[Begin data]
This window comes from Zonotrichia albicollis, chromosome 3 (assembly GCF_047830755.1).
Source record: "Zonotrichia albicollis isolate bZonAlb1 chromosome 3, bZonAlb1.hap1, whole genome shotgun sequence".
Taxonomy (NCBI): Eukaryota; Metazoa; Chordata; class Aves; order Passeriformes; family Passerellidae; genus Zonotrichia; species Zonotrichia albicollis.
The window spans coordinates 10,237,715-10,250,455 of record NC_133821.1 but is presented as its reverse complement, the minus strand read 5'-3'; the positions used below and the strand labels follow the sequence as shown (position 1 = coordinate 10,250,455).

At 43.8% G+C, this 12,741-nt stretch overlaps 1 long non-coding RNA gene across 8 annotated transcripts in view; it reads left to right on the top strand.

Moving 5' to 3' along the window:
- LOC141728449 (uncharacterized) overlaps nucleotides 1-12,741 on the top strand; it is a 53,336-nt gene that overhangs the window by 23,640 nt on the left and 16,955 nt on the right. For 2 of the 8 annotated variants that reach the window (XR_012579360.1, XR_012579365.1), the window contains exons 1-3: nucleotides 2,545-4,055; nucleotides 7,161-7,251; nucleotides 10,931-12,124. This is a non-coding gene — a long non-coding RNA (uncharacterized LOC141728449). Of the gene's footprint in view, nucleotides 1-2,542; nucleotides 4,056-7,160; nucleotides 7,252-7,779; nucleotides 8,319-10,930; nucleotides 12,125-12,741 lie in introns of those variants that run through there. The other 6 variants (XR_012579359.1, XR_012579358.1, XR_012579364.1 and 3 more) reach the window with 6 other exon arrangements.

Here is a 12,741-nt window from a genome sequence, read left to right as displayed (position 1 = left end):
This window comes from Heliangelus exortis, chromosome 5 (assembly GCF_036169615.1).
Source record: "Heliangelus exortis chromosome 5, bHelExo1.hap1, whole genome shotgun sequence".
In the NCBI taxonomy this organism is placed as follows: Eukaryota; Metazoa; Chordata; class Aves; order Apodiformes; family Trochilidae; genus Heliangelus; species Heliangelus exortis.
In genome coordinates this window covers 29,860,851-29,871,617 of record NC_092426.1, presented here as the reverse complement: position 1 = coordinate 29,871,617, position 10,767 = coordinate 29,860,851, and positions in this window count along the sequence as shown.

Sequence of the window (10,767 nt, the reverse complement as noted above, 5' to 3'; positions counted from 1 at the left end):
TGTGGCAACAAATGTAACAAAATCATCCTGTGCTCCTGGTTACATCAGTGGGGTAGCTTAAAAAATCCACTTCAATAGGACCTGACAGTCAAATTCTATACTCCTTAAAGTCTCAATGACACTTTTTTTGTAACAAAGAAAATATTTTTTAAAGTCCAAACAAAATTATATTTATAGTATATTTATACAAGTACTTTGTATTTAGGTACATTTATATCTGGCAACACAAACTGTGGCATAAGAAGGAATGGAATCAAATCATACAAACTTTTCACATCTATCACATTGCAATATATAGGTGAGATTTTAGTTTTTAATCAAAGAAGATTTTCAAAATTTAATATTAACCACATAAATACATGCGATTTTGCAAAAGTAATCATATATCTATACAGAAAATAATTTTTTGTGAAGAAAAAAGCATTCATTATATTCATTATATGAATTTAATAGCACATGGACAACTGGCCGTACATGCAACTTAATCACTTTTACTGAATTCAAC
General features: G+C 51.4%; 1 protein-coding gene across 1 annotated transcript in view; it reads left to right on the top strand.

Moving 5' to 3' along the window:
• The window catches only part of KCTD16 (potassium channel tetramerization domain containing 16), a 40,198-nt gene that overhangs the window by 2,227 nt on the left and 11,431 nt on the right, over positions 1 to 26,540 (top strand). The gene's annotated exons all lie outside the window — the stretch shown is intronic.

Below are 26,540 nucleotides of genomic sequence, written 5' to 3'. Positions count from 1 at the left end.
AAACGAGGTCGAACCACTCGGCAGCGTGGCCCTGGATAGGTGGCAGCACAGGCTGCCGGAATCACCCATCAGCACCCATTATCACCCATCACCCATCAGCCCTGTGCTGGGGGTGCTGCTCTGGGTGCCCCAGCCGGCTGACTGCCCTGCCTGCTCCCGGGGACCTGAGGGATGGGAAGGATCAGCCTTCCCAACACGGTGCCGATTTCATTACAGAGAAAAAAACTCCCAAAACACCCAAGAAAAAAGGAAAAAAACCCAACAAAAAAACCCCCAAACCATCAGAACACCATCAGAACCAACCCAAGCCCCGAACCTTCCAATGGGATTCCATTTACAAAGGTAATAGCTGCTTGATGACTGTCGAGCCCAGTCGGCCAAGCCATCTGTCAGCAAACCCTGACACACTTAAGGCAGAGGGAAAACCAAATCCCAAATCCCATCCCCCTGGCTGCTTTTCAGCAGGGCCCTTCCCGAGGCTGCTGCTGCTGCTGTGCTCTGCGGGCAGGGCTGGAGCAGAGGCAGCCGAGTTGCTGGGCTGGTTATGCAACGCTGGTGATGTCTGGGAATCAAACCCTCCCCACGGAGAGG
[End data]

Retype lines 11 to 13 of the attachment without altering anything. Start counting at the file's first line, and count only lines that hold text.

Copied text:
In the NCBI taxonomy this organism is placed as follows: Eukaryota; Metazoa; Chordata; class Aves; order Apodiformes; family Trochilidae; genus Heliangelus; species Heliangelus exortis.
In genome coordinates this window covers 29,860,851-29,871,617 of record NC_092426.1, presented here as the reverse complement: position 1 = coordinate 29,871,617, position 10,767 = coordinate 29,860,851, and positions in this window count along the sequence as shown.

Sequence of the window (10,767 nt, the reverse complement as noted above, 5' to 3'; positions counted from 1 at the left end):